If you feel like you are a quiet person living in a noisy world, then there is a book for you: Quite by Susan Cain, ‘The Power of Introverts in a World That Can’t Stop Talking’. I happened upon it whilst trying to find out exactly why I find some social occasions – particularly those where there are lots of people I don’t know – so difficult. I started off on the track of ‘shyness’ looking for answers. I am shy, there’s no doubt about it, but I socialise very well in groups where I know people. Going through a phase of my working life where I subjected myself to numerous personality tests, the evidence mounted that I am slightly introverted. Being introverted is often misconstrued as being anti-social and shy and even as being a personality disorder. It’s not the case. Introverts, most basically, renew their energy from solitary pursuits and need time alone to recharge. As the website Psychology Today puts it:
Introverts are drained by social encounters and energized by solitary, often creative pursuits. Their disposition is frequently misconstrued as shyness, social phobia or even avoidant personality disorder, but many introverts socialize easily; they just strongly prefer not to.
Don’t get me wrong, I’m all for socialising and definitely need a goodly amount of it in my life. My ‘introversion’ reflects a strong aversion to some situations whilst, at the same time, having to take myself aside and tell myself to shut up in other situations: I need to make an effort to be fair to everyone else in lectures and classes and not hog all the attention of the presenter. Mostly, I just need quiet time in order to think my thoughts, of which there are very many, to read, listen to music and process all that happens in my world.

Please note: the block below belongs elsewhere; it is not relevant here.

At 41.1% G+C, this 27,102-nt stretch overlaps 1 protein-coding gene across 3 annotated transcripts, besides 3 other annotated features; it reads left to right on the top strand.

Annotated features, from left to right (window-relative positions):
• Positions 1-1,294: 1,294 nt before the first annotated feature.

As it turns out, introverts are extremely useful for all sorts of things in the world and pursue their goals with a quiet persistence that gets results. Just follow this list: Abraham Lincoln; Eleanor Roosevelt; Bill Gates; Albert Einstein; Mahatma Gandhi; Rosa Parks (Civil Rights legend who refused to give up her bus seat for a white man in 1955); Warren Buffett; Charles Darwin; Al Gore; Isaac Newton; Steven Spielberg.
So if you feel like a quiet person in a noisy world, read Quiet and see what it is that you have in common with all these high achievers. Available fairly much everywhere as an eBook or on old-fashioned paper.